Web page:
The explosion of Fontaines D.C. and why not every backlash is Irish begrudgery 4 months ago

The explosion of Fontaines D.C. and why not every backlash is Irish begrudgery

Damn, I'm bored.

I'm really bored. It has become so very dull.

Some necessary background:

Fontaines D.C. are an independent punk/rock/whatever band that hail from Dublin.

On Friday 12 April, the five-piece released their debut album Dogrel; part bedraggled ode to the capital, part snarling societal invective, part full-throttle guitar assault.

Guitar music never died, despite what your uncle with the yellowed Oasis poster in his attic tells you. It is, frankly, insulting to legions of acts that use a six-string to create something other than a terrace anthem to suggest as much.

Nevertheless, the argument can be made that Ireland has been lacking in the classic 'lads with guitars and attitude and also decent, crowd-capturing music' front on a significant level for quite some time.

Step forward Fontaines D.C., presently riding a wave of hype so ferocious that you wonder if they can possibly survive it.

A cluster of UK and US articles - Noisey, Stereogum, NME, others - all saying roughly the same thing, selling the exciting new wave of Irish guitar music by profiling the same four or five bands with Fontaines at the very top, set the tone over the past six months.

At home, they have been duly championed via The Irish Times, Hot Press, et al.

This week, BBC Radio 6 Music asked if Fontaines are the best new band right now.

Also this week - notoriously hard to impress hipster bible Pitchfork bent the knee, noting that the boys are "eager ambassadors for Dublin’s past" while being less enamoured with today's economic and social disparities.

Revolutionary stuff, only that very write-up has yielded some degree of controversy.

The offending article - a truncated lift of the band's Noisey chinwag in which frontman Grian Chatten paid tribute to Girl Band, a daring, quite mesmerising group that has managed to achieve near-mythical status in certain circles despite thus far living a short and agitated life.

As the Pitchfork section goes:

"Fontaines D.C. have cited fellow Dublin noisemakers Girl Band as a crucial influence, as much for their eccentric spirit as their abrasive sound. 'Before that, the only way to sound Irish was to be fuckin’ ‘diddly-diddly-aye,'' Chatten recently told Noisey. 'They modernised Irish music massively.'

"To wit, the band’s most heroic anthem, 'Boys in the Better Land' may have been inspired by Chatten’s encounter with an Anglophobic Dublin cabbie, but it takes the form of a riotous, British Invasion-styled rave-up that frames distinctly local issues as universal truths."

And there is truth in the above, from Chatten's eye for a provocative character sketch to the genuine influence of Girl Band.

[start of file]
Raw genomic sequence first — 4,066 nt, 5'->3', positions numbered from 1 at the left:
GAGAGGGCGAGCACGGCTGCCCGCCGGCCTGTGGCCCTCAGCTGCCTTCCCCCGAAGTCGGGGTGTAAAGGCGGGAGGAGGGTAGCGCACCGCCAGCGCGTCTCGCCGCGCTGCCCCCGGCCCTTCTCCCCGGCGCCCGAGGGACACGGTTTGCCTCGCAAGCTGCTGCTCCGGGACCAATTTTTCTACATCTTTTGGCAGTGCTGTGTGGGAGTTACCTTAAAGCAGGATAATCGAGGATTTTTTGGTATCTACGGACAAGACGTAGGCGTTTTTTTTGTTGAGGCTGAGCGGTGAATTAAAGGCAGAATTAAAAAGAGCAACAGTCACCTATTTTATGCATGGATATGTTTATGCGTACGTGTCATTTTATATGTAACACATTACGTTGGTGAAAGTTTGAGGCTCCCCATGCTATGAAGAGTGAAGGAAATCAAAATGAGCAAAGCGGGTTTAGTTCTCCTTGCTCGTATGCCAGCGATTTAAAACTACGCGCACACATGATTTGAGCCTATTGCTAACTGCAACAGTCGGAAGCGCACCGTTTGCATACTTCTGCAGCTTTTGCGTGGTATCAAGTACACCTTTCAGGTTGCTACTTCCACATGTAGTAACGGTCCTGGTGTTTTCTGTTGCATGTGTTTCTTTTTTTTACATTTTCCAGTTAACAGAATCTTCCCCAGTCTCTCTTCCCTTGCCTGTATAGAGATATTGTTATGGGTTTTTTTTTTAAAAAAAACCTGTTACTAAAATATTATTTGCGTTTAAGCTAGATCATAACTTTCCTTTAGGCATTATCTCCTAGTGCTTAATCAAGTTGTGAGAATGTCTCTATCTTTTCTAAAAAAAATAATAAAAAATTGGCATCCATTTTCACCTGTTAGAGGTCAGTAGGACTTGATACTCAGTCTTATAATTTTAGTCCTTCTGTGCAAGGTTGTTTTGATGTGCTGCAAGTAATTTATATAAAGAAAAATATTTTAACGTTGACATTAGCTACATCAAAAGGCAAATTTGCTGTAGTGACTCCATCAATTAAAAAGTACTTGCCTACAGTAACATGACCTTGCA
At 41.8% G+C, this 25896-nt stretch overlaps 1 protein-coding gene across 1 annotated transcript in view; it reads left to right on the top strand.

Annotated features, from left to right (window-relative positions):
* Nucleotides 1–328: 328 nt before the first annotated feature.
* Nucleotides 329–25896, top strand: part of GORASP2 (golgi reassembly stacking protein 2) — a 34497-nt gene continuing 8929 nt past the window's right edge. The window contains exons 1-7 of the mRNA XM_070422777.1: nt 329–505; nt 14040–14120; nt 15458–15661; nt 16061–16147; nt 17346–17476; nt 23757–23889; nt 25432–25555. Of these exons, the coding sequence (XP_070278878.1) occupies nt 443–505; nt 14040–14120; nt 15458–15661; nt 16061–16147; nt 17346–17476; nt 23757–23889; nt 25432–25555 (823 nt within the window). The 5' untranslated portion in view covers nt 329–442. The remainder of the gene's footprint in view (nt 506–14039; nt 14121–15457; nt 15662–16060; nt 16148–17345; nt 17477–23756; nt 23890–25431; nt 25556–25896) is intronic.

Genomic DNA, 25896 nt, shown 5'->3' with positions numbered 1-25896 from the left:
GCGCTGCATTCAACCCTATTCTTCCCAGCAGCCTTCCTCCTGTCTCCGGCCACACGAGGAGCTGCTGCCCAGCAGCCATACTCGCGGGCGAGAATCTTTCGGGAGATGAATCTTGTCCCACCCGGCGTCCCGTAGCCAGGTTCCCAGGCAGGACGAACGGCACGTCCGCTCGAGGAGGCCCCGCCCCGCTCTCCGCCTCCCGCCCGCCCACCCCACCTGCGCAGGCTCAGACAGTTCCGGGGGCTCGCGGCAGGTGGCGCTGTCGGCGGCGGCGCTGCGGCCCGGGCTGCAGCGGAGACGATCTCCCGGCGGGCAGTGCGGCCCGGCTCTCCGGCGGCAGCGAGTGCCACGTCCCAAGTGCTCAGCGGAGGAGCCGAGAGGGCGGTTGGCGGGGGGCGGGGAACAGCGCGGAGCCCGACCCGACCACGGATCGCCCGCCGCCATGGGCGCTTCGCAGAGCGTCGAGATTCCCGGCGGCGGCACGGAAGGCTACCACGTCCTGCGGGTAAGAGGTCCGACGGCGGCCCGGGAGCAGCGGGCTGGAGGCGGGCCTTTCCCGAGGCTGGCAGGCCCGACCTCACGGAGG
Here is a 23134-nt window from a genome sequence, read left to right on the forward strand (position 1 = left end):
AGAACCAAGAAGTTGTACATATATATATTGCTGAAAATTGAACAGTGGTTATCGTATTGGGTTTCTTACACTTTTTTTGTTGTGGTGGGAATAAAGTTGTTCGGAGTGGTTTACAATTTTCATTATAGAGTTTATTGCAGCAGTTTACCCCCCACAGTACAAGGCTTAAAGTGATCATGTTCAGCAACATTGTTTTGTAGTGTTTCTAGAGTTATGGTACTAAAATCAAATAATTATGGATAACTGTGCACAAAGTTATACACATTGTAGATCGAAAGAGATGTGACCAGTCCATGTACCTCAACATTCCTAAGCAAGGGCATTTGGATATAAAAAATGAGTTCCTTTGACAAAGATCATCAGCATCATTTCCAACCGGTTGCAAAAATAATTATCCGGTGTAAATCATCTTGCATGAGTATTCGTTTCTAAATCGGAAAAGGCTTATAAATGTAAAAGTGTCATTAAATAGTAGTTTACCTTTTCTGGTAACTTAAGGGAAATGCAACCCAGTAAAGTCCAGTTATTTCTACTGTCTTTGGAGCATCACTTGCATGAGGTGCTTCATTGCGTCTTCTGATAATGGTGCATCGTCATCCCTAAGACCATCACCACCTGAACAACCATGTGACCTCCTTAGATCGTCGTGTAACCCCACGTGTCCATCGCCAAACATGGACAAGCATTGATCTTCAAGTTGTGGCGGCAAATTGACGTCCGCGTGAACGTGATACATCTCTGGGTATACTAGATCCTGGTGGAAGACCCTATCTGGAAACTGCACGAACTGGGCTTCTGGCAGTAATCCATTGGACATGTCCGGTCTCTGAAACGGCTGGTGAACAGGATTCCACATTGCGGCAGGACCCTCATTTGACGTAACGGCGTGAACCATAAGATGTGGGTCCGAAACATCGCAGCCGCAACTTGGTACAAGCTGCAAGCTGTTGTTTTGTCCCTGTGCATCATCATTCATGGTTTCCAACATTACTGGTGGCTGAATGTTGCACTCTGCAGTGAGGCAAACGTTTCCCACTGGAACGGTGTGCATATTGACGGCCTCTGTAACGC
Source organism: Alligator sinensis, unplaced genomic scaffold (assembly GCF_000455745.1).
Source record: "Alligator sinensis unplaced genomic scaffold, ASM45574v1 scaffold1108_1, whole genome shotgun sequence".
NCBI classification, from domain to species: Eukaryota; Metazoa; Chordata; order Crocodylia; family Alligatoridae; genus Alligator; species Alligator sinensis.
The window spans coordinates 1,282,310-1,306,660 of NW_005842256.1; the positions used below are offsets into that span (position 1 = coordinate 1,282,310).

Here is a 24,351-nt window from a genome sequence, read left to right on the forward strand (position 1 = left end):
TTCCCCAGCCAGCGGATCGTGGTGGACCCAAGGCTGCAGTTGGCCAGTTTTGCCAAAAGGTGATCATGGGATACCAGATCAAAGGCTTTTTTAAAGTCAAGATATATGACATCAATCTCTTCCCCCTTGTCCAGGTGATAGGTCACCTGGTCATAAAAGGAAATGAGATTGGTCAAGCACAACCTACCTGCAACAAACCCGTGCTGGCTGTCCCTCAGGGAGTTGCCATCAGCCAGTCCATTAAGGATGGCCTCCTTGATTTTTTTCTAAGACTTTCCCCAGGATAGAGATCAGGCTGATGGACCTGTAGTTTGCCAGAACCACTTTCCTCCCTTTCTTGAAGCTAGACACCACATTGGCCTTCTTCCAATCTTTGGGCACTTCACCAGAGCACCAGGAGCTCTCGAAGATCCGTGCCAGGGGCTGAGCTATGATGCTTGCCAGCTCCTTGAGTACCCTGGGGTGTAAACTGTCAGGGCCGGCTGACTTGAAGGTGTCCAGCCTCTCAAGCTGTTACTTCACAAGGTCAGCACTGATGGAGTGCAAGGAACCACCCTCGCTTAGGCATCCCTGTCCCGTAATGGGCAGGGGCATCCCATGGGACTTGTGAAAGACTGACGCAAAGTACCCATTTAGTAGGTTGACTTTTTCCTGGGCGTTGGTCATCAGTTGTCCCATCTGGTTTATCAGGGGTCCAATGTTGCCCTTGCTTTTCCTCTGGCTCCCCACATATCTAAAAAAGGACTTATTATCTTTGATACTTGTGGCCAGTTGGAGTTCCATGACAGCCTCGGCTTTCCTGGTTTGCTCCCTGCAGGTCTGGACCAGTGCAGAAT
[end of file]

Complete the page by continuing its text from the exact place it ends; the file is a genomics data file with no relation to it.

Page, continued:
The rest is eye-rolling nonsense, though it should be noted that the "fuckin' 'diddly-diddly-aye'" musing ran on from praise for Girl Band's skill with Irish colloquialisms and the potentially lucrative currency thereof.

But that's how it is now. We take select bite-size sections of things, divorce them from context and share away. Modern discourse is problematic.

Chatten's hand-waving of years of Irish musical history is problematic, too, of course, even if we shouldn't balk too hard in the direction of a rock and roll frontman being a bit rock and roll in an interview setting.

Still, dumb thing to say. There shouldn't be a need to list a lengthy myriad of Irish artists who have somehow magically avoided sounding like the aural equivalent of Darby O'Gill and the Little People, so let's not do that.

If you still haven't listened to Fontaines D.C. by now, however, here's a sample:

Clip via Fontaines D.C.

Chatten is likely right; they are indeed going to be big.

His voice, drenched in working class Dublin spirit and tone, is certainly a far cry from previous stabs at aping American pop-punk and Two Door Cinema Club-esque shimmering indie. You can find those online, should you know where to look.

His current iteration is too real for some, and yet nowhere near authentic enough for others.

Point this out, or suggest that Dogrel is a five-out-of-ten album, and you may be met with the hackiest of hack arguments, that most lifeless of straw men; the dreaded "begrudgery" invocation.

Yep, we're just a nation of begrudgers. We build up our own only to knock 'em down when they achieve success. We're never happy.

That's definitely it. It isn't that a band made an average-to-decent debut album that has some clangers on it and is less enjoyable the more you listen to it.

It isn't that the avalanche of hype - not necessarily the band's fault, though they were probably aware of a very deliberate PR campaign - is off-putting. It's good old-fashioned begrudgery, mate.

Think Hozier's most recent record is about as fun as a trip to the dentist? You're a begrudger. It's a backlash. They were going to come for lovely Andrew eventually. You're just a hater.

Not mad on Derry Girls? Clearly you're just wrong! You don't like popular things. You're so edgy.

Not everything is a backlash. Not everything adjudged to be one warrants a backlash of its own. Some things just lie between two extremes. Not everything needs the fight.

By all accounts, the Fontaines lads are friendly and hard-working young men. They have grafted for their accolades and will continue to.

You're allowed not like their work. You're entitled to regard a grotty student apartment view of Ireland and Chatten's drawled vocals, affectation or otherwise, as laughably irritating.

You can also believe it to be the gutsy shot in the arm that the world needs right now.

All are valid. There'll be another hype band next month, anyway.

We have four or five of them now, I'm told.